A new wave of advertising is churning up interest in a tax credit intended to help businesses and non-profits that tried to retain their employees during the COVID-19 pandemic. However, the ads on TV and radio, online, and even direct mail leave out a critical fact: most of the promoters’ clients won’t qualify for the credit.
That’s where you come in.
As a trusted tax professional, you are often the source of truth for your clients. You may be getting questions about ads touting big payoffs for claiming the Employee Retention Credit (ERC). If these stories sound too good to be true, that’s because they are.
We want you to have all the facts, so your clients can make the right decisions.
Be wary of unrealistic claims for the ERC
To hear one of these ads, you’d think virtually anyone can claim the ERC: businesses, non-profits and individuals alike. In addition, they say “you have nothing to lose!” Both these statements are false.
True, the ERC is a refundable credit, but it is intended for businesses that continued to pay workers even while they were shut down during the pandemic. The credit also applies to businesses that had significant declines in gross receipts during the specified eligibility periods. And no matter what the ads say, individuals are not eligible for the ERC.
As far as filers having “nothing to lose,” consider that anyone who improperly claims the ERC has to pay it back—many times along with penalties and interest. The IRS cautions businesses and tax-exempt organizations that they could find themselves in a much worse cash position if they have to pay back the credit than if they never claimed it in the first place.
What are the requirements for claiming the ERC?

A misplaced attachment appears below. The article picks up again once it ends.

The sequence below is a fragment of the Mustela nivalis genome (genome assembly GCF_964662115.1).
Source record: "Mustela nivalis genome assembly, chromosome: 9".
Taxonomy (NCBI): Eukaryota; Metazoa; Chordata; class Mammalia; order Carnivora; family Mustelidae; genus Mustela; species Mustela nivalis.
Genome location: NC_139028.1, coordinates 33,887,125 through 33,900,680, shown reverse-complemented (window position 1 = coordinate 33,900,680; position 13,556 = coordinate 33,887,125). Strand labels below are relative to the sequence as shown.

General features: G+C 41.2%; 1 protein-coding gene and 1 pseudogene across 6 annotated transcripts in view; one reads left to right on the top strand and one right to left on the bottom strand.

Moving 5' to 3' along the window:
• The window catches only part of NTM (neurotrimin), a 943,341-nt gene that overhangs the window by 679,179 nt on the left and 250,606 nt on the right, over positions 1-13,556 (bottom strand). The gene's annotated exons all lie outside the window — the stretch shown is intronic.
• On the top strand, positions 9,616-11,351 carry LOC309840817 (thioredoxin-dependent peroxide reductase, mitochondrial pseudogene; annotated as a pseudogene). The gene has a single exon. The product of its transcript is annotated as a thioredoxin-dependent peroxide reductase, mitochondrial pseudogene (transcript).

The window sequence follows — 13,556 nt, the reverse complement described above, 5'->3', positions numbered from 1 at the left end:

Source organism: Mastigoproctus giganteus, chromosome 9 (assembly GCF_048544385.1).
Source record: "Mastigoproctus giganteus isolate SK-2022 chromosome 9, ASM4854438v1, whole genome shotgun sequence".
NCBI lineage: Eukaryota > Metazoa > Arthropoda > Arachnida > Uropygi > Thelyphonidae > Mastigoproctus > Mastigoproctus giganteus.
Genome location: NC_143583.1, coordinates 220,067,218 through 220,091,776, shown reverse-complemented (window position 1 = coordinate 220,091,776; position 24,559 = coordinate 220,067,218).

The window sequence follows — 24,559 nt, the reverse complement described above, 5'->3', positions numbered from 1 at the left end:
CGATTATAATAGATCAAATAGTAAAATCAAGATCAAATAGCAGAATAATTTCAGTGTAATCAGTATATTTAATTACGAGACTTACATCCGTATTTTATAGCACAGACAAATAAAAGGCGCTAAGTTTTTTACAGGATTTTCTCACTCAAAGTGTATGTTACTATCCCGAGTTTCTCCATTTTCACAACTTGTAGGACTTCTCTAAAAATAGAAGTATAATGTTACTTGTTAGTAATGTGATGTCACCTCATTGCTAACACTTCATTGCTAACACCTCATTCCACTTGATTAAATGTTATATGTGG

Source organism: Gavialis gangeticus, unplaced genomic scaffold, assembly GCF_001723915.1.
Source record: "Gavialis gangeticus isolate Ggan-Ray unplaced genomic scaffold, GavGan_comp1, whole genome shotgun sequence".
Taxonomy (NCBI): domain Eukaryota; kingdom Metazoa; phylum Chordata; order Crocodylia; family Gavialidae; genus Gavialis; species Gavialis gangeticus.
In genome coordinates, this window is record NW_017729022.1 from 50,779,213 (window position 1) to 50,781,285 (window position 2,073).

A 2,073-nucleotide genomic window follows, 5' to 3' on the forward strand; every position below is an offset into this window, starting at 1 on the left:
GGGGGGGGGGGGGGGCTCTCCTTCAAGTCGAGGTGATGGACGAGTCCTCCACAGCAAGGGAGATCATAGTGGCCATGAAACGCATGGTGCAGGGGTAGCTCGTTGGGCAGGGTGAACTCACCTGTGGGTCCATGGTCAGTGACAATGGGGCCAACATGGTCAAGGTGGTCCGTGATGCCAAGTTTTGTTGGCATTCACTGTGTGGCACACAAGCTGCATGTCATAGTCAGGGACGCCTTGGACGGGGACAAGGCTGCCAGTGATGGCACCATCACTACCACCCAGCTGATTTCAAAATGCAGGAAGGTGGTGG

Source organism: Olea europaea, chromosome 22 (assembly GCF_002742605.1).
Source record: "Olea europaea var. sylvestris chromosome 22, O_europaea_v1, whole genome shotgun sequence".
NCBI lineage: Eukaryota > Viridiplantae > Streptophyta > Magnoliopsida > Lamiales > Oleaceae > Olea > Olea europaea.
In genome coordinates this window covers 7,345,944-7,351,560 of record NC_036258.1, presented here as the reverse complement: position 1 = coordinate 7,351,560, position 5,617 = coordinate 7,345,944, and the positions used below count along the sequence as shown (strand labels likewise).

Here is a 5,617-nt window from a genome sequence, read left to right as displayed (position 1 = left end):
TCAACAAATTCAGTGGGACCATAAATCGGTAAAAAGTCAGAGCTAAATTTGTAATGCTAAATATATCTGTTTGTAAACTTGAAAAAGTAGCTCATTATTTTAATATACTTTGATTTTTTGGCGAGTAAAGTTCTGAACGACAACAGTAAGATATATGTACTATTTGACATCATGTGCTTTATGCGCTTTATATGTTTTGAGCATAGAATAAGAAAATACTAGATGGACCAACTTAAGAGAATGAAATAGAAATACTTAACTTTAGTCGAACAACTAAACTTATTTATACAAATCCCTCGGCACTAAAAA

Companies can claim the credit on an original or amended employment tax return for qualified wages paid between March 13, 2020, and Dec. 31, 2021.
To be eligible, employers must have:
- Carried out a full or partial shutdown of operations as ordered by an appropriate governmental authority because of Covid-19 during 2020 or the first three quarters of 2021;
- Experienced a significant decline in gross receipts during 2020 or during the first three quarters of 2021, or;
- Qualified as a recovery startup business for the third or fourth quarters of 2021.
How can clients know if an offer could be a scam?
First, the offer comes through an advertisement or an unsolicited phone call. Either may promote an “easy application process.”
Second, promoters will often claim they can determine the filer’s ERC eligibility within minutes, but charge a large up-front fee just to claim the credit. Many times, promoters will claim a business qualifies for the credit without any discussion of the client’s tax situation.
Finally, promoters’ fees tend to be based on the amount of ERC being claimed.
You are the best defense against ERC scams
The IRS says you, the trusted tax professional, have the skills needed to correctly determine eligibility for the Employee Retention Credit and to calculate the correct credit amount. These third-party promoters have only profit as their motive and cannot be trusted to act in taxpayers’ best interests.
To report abuse of the Employee Retention Credit, submit a Form 14242, Report Suspected Abusive Tax Promotions or Preparers, mailing or faxing the completed form along with any supporting materials to the IRS Lead Development Center in the Office of Promoter Investigations at:
Internal Revenue Service Lead Development Center
24000 Avila Road
Laguna Niguel, California 92677-3405